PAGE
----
High-Throughput Measurement of Microneme Secretion in Toxoplasma gondii

Kevin M. Brown, L. David Sibley, Sebastian Lourido

Research output: Chapter in Book/Report/Conference proceedingChapterpeer-review

Abstract

Micronemes are specialized secretory organelles present in all motile forms of apicomplexan parasites. Microneme vesicles hold adhesins and other proteins that are secreted to facilitate parasite attachment, invasion of host cells, and egress following replication—all processes indispensable for cell-to-cell transmission of these obligate intracellular parasites. Defining the signaling pathways that lead to microneme secretion is an important part of understanding the infectious cycle of apicomplexan parasites. However, the classical method of measuring microneme secretion by immunoblotting for microneme proteins in parasite excreted/secreted antigen (ESA) preparations is low-throughput and only semiquantitative. We recently reported a new luciferase-based method for measuring microneme secretion in a 96-well format with high sensitivity in the model apicomplexan Toxoplasma gondii. Here, we aim to elaborate on this detection method and review current practices for stimulating microneme secretion in vitro.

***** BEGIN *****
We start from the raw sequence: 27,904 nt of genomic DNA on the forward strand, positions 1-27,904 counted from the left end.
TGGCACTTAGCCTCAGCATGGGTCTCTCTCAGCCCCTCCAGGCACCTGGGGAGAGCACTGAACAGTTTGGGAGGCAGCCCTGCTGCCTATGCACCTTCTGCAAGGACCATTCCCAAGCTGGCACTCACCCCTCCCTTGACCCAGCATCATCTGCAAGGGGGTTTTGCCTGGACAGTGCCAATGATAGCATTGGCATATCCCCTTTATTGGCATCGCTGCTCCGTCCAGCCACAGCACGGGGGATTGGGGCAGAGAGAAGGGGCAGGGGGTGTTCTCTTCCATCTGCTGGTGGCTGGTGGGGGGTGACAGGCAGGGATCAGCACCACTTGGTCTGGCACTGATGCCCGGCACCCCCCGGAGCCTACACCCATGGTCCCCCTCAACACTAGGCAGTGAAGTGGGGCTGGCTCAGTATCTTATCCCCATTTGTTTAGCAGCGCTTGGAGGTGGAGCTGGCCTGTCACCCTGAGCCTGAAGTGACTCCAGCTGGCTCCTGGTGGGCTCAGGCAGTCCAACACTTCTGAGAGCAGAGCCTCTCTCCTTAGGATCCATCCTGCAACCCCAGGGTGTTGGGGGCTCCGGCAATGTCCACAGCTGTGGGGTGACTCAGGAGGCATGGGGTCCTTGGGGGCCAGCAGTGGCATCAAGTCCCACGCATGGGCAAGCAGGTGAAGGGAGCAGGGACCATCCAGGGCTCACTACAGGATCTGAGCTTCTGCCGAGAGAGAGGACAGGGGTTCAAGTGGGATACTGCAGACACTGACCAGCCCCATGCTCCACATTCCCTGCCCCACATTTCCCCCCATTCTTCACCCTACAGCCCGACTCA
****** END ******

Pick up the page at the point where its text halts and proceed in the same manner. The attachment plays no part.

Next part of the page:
Original languageEnglish
Title of host publicationMethods in Molecular Biology
PublisherHumana Press Inc.
Pages157-169
Number of pages13
DOIs
StatePublished - 2020

Publication series

NameMethods in Molecular Biology
Volume2071
ISSN (Print)1064-3745
ISSN (Electronic)1940-6029

Keywords

  • Luciferase
  • Microneme secretion
  • Reporter
  • Toxoplasma gondii

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